# How do you find the derivative of 1/(1+x^2)?

Renaming $u = 1 + {x}^{2}$, we can use the chain rule, which states that $\frac{\mathrm{dy}}{\mathrm{dx}} = \frac{\mathrm{dy}}{\mathrm{du}} \frac{\mathrm{du}}{\mathrm{dx}}$
Also, we can rewrite $\frac{1}{u}$ as ${u}^{-} 1$, following the rule of negative exponentials: ${a}^{-} n = \frac{1}{a} ^ n$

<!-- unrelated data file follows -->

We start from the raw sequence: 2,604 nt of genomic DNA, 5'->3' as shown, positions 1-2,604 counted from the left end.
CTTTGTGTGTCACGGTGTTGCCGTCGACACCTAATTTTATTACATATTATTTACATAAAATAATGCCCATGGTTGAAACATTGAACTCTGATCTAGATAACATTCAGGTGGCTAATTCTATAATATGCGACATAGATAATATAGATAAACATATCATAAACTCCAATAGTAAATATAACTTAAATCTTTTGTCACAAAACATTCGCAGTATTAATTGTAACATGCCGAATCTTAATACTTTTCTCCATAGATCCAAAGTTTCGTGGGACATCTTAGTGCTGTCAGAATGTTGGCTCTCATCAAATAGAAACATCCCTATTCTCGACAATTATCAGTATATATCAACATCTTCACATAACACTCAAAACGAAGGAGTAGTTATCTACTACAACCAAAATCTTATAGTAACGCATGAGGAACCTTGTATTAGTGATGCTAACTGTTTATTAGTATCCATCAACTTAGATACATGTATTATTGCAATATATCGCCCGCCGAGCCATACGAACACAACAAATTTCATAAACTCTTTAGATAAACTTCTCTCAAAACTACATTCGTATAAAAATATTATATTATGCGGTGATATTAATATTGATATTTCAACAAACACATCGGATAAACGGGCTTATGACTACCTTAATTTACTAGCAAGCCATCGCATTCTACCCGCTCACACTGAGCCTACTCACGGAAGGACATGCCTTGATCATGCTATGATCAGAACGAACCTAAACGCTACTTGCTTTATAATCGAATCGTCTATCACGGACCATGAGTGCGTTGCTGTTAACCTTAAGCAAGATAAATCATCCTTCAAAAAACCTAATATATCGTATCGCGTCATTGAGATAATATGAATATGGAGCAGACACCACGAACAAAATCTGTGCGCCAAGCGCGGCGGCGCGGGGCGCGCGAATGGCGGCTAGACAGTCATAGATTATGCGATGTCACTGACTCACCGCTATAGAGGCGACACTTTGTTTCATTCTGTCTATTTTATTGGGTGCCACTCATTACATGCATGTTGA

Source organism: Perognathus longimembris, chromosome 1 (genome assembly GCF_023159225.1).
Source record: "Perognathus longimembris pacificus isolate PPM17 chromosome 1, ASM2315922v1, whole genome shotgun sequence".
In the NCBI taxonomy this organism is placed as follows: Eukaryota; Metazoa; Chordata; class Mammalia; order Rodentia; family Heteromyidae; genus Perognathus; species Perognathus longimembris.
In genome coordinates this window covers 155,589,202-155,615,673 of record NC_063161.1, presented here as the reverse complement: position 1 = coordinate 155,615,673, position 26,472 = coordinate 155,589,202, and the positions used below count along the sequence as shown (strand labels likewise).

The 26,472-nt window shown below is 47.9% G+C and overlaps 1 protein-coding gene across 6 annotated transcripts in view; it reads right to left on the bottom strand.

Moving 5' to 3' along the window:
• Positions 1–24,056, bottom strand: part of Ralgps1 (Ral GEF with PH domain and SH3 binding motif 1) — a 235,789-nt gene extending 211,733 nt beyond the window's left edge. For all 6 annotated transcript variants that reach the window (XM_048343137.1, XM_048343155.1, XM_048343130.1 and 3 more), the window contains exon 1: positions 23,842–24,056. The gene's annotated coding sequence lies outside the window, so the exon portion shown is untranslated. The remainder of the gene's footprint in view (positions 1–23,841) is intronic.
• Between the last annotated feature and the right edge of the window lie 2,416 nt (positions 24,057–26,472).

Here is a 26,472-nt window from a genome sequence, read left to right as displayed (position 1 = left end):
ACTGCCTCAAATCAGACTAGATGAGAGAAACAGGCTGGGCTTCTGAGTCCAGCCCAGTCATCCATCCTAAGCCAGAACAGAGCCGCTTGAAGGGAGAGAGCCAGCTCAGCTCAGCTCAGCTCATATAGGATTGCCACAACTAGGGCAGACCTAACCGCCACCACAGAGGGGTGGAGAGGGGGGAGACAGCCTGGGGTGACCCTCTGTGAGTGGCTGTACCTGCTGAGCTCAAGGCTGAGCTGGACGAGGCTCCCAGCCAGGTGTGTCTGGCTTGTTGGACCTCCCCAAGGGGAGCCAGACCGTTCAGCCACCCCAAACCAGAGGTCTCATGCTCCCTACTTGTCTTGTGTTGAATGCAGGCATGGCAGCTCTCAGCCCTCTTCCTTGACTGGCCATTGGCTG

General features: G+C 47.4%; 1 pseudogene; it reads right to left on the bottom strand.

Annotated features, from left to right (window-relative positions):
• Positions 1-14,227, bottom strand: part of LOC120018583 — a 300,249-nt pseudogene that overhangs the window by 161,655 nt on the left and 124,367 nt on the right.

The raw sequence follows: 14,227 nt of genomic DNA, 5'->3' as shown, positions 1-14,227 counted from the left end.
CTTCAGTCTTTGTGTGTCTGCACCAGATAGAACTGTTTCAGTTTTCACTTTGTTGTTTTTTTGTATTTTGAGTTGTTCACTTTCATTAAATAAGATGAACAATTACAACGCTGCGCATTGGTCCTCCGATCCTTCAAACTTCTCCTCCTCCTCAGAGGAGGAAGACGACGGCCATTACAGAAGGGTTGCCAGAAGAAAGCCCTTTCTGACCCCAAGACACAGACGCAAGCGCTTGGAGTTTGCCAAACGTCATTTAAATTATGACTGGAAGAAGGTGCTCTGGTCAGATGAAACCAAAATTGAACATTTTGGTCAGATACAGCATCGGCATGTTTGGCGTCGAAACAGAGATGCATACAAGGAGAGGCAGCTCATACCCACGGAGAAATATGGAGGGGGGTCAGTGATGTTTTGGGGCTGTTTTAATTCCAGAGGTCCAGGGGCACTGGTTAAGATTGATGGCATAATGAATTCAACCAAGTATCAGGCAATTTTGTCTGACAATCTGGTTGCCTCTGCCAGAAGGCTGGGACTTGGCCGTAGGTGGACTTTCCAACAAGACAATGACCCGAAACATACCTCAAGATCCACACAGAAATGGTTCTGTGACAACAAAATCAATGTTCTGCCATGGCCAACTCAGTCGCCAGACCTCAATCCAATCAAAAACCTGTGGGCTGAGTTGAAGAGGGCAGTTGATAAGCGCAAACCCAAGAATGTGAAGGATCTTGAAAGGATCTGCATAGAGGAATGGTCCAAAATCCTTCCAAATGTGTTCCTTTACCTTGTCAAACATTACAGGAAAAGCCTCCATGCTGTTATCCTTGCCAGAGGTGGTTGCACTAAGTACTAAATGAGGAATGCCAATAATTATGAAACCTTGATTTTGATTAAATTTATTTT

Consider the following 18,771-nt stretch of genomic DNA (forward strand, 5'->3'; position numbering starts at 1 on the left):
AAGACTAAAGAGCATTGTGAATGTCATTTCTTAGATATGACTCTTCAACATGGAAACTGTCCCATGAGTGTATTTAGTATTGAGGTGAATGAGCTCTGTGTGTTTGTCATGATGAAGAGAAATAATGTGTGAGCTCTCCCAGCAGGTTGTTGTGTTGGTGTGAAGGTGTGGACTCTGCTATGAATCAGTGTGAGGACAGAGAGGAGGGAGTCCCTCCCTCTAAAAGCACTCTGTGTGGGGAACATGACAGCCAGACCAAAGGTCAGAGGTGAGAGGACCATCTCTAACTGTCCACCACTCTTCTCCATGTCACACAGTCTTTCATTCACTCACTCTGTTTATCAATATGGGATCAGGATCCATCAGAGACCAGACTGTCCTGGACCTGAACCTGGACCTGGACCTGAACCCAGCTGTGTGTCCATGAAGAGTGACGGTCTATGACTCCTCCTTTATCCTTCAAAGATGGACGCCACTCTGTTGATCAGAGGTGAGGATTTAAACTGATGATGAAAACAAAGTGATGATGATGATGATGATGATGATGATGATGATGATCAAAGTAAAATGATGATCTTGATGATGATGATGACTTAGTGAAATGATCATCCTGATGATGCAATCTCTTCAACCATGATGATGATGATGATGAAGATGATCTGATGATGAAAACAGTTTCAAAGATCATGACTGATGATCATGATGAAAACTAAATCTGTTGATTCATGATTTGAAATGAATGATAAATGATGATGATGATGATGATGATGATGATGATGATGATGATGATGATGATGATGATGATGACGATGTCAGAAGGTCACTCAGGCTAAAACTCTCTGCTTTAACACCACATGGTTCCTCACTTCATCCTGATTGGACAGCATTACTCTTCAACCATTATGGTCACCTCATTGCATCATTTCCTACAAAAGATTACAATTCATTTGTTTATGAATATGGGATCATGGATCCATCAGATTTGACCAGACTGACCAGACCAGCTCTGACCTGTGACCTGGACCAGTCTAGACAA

$\frac{\mathrm{dy}}{\mathrm{dx}} = - {u}^{-} 2 \left(2 x\right)$
Substituting $u$:
$\frac{\mathrm{dy}}{\mathrm{dx}} = - {\left(1 + {x}^{2}\right)}^{2} \left(2 x\right) = - \frac{2 x}{1 + {x}^{2}} ^ 2$